Research at Indiana University Purdue University Indianapolis may produce new ways to fight infection and improve forensic science by mapping a common fly.
There’s a room full of flies on the third floor of the IUPUI science building.
IUPUI assistant professor of biology Christine Picard says one of the species in the containers is the black blow fly, a common fly in Indiana.
Picard has been studying the insect for 10 years and her team recently finished mapping its genome. She says the fly has properties that could inform treatment possibilities – like larva therapy.
“They will go in and they will mechanically eat all of the food or dead tissue that’s present, they do better than a surgeon, while excreting some anti-microbial compounds,” Picard says.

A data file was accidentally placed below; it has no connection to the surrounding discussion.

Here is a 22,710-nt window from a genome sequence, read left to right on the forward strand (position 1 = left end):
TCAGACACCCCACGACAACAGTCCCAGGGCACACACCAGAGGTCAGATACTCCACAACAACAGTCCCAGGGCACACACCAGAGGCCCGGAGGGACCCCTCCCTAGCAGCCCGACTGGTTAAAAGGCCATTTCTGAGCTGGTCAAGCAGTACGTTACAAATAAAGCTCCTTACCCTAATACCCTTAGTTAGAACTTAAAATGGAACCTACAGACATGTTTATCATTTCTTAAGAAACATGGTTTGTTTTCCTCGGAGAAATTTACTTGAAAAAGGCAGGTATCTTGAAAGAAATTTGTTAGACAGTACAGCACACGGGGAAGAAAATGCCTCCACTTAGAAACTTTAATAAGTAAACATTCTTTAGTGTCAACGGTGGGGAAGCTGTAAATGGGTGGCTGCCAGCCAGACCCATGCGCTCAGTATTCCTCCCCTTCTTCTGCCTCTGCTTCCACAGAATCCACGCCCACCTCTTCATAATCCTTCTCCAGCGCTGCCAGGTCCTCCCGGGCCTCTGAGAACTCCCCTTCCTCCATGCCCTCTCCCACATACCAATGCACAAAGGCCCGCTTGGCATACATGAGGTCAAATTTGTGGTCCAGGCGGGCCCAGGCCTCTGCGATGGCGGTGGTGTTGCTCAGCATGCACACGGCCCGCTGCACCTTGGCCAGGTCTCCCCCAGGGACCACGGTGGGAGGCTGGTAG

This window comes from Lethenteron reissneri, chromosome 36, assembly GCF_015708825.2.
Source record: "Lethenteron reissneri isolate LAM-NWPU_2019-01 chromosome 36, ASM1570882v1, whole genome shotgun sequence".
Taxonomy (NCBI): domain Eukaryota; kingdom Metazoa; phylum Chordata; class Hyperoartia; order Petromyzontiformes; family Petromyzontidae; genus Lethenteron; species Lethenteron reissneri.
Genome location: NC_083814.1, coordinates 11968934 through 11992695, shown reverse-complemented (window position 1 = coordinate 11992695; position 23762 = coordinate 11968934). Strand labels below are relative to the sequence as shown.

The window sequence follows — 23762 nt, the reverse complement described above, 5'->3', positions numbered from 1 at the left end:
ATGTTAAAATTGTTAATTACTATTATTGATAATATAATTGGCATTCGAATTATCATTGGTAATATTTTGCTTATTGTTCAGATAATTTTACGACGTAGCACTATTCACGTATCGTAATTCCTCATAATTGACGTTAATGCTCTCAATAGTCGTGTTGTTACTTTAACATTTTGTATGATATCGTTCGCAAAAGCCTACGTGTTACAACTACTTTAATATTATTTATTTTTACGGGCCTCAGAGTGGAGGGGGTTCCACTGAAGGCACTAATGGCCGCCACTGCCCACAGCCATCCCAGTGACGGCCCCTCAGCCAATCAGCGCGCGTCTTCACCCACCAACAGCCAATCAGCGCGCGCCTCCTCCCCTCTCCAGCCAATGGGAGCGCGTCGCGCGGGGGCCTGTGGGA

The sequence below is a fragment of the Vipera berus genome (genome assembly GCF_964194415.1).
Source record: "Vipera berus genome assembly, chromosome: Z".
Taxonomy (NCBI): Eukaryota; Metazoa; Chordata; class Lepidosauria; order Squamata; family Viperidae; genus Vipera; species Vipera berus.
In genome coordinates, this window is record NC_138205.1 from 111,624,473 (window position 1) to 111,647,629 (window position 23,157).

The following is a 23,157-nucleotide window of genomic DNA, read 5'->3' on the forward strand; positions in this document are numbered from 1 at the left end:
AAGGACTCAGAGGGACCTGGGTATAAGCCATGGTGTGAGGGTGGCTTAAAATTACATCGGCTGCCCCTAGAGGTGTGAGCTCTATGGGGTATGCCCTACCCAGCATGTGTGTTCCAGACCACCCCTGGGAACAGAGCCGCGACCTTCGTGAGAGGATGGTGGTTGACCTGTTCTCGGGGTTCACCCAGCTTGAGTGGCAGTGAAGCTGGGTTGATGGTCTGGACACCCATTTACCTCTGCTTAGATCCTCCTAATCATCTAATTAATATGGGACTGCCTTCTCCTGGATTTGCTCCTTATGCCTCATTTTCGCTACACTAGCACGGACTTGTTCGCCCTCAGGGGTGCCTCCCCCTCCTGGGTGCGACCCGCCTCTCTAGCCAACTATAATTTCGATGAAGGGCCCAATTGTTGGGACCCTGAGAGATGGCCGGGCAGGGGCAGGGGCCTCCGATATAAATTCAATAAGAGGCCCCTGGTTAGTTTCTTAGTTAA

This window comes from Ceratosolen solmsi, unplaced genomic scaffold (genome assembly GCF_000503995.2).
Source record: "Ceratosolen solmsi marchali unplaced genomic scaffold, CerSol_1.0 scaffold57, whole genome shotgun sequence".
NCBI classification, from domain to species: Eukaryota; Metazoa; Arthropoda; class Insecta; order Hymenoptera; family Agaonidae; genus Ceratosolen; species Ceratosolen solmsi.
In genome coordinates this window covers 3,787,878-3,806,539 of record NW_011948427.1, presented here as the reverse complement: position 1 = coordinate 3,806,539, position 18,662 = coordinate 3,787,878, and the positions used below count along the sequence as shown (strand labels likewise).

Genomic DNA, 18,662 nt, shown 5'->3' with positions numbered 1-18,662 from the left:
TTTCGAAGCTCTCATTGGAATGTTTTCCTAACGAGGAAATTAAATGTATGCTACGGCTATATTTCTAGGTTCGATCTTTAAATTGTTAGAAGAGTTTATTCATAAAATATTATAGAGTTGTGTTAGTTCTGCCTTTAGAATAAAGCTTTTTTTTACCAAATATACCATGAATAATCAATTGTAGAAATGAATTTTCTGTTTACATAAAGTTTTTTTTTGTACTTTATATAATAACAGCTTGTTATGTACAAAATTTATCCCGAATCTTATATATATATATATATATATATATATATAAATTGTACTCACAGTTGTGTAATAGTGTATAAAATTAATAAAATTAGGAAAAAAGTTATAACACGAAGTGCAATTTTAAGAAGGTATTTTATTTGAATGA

The black blow fly can also be used in forensics to determine time of death and mapping the genes gives scientists a better understanding of how different building blocks work.
“Something as simple as being able to detect the smell of death or being a maggot that develops really fast or really slowly is all prescribed in the DNA itself,” says Picard.
Much of the research was done by student Anne Andere, who says her image of the insect is changed.
“I see flies nowadays I take a picture and I share it with my sister and my family and everyone is grossed out, but I’m like ‘those things are powerful’ you know?” says Andere.
The black blow fly is the 239th insect to have its genes sequenced.